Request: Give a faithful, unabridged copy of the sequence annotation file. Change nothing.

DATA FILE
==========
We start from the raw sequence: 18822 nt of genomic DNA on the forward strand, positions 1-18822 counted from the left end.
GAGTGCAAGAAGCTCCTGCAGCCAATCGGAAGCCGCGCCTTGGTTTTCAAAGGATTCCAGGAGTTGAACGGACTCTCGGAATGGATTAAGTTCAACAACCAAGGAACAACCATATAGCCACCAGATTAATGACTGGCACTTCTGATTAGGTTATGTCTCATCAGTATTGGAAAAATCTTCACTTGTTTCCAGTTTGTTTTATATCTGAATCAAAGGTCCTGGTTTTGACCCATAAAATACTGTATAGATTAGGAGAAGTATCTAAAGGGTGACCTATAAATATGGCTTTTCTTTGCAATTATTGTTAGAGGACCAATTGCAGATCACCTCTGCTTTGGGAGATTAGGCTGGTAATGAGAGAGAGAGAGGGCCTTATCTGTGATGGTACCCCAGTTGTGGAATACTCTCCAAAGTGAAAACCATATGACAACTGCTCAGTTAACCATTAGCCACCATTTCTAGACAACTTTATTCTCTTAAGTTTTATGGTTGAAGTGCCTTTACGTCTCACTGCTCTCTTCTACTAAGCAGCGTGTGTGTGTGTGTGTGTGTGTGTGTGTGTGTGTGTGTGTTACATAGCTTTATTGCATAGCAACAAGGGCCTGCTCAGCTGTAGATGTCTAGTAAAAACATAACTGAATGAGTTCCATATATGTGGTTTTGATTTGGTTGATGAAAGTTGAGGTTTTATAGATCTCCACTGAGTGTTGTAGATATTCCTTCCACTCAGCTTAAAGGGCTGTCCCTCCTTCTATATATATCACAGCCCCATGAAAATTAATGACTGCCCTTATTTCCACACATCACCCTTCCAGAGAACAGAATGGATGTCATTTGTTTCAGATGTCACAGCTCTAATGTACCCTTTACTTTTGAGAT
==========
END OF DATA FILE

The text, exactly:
We start from the raw sequence: 18822 nt of genomic DNA on the forward strand, positions 1-18822 counted from the left end.
GAGTGCAAGAAGCTCCTGCAGCCAATCGGAAGCCGCGCCTTGGTTTTCAAAGGATTCCAGGAGTTGAACGGACTCTCGGAATGGATTAAGTTCAACAACCAAGGAACAACCATATAGCCACCAGATTAATGACTGGCACTTCTGATTAGGTTATGTCTCATCAGTATTGGAAAAATCTTCACTTGTTTCCAGTTTGTTTTATATCTGAATCAAAGGTCCTGGTTTTGACCCATAAAATACTGTATAGATTAGGAGAAGTATCTAAAGGGTGACCTATAAATATGGCTTTTCTTTGCAATTATTGTTAGAGGACCAATTGCAGATCACCTCTGCTTTGGGAGATTAGGCTGGTAATGAGAGAGAGAGAGGGCCTTATCTGTGATGGTACCCCAGTTGTGGAATACTCTCCAAAGTGAAAACCATATGACAACTGCTCAGTTAACCATTAGCCACCATTTCTAGACAACTTTATTCTCTTAAGTTTTATGGTTGAAGTGCCTTTACGTCTCACTGCTCTCTTCTACTAAGCAGCGTGTGTGTGTGTGTGTGTGTGTGTGTGTGTGTGTGTGTGTTACATAGCTTTATTGCATAGCAACAAGGGCCTGCTCAGCTGTAGATGTCTAGTAAAAACATAACTGAATGAGTTCCATATATGTGGTTTTGATTTGGTTGATGAAAGTTGAGGTTTTATAGATCTCCACTGAGTGTTGTAGATATTCCTTCCACTCAGCTTAAAGGGCTGTCCCTCCTTCTATATATATCACAGCCCCATGAAAATTAATGACTGCCCTTATTTCCACACATCACCCTTCCAGAGAACAGAATGGATGTCATTTGTTTCAGATGTCACAGCTCTAATGTACCCTTTACTTTTGAGAT